He also represents labor unions and energy companies that routinely have business before the California Legislature.
Maviglio, 54, said his job with the speaker is to communicate what happens inside the Capitol – not shape it.
“I’m not in product development. I’m in sales and marketing,” he said. “The decisions are made and I communicate them to you guys. I don’t participate in the decisions.”
Political consultants routinely have clients that include elected officials and private interests.
Jason Kinney, for example, is a communications consultant to Senate President Pro Tem Darrell Steinberg. As a partner in the California Strategies public affairs firm, he also represents many clients that have a stake in state legislation. Among them: the National Football League, a Las Vegas casino company and a professional association that lobbies on behalf of California doctors.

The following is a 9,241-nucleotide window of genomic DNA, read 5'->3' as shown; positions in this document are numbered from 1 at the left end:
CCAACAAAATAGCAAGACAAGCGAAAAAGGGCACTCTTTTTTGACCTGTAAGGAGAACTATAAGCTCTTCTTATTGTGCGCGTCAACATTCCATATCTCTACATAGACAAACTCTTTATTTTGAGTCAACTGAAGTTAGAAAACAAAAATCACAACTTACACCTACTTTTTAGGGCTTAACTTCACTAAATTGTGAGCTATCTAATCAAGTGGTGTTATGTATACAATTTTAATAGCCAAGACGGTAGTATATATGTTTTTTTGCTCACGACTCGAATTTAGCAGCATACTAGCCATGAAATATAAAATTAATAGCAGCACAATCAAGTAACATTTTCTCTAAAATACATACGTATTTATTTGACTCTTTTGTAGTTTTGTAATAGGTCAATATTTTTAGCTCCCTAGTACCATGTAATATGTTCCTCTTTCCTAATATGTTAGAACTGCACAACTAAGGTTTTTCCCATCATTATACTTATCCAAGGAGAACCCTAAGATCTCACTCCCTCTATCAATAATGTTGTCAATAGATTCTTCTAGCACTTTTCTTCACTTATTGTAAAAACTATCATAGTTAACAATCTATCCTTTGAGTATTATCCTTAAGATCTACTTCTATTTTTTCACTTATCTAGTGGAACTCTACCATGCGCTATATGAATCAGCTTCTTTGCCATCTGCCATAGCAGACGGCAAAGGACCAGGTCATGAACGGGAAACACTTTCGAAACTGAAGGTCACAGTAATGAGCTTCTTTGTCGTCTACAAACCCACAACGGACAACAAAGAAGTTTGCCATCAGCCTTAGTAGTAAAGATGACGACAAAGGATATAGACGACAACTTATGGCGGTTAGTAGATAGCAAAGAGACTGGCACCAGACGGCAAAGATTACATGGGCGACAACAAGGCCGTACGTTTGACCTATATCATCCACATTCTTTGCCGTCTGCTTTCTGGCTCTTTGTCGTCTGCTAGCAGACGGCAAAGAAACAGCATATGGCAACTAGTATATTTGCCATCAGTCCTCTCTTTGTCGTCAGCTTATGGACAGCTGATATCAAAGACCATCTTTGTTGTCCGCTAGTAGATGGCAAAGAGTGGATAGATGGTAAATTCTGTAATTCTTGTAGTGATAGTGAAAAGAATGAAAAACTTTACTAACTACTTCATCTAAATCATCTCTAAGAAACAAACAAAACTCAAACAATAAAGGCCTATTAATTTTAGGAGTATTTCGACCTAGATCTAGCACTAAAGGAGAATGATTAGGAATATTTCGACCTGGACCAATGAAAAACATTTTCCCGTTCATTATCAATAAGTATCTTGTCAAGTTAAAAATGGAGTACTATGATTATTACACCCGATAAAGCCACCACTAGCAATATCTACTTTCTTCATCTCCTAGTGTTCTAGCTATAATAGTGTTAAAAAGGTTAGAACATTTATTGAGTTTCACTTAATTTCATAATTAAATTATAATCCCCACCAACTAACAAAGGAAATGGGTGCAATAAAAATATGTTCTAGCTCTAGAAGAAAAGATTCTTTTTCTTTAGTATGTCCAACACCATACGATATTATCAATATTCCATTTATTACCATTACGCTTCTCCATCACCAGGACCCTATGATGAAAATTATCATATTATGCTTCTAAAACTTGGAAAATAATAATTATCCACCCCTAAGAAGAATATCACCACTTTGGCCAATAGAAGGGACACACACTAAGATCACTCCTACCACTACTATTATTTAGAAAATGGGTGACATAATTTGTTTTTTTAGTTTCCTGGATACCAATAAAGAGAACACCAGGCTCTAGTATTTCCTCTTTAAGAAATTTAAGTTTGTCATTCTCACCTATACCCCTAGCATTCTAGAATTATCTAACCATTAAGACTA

A key difference, however, is that Kinney is paid by the California Democratic Party to consult with Steinberg and Senate Democrats on political campaigns. Maviglio is paid by taxpayers to represent Pérez on legislative matters.
Maviglio argues that his work is similar to legislative staff members who take outside work on political campaigns – a common practice. Campaign work can involve cozy relationships with the same interest groups that lobby staff in their government roles, he said.
Some Assembly staff members hold outside jobs at pet stores or doing graphic design, said Jon Waldie, chief administrator for the lower house. He could not think of anyone other than Maviglio who simultaneously works for groups that lobby legislation.
“Steve is the one with the integrity who came forward and said, ‘These are some of the people I work with. Is this going to be a problem?’ ” Waldie said.
It’s not a problem, Waldie said the Legislature’s lawyers told him, as long as Maviglio reports his other sources of income and is not in a position to influence policy decisions.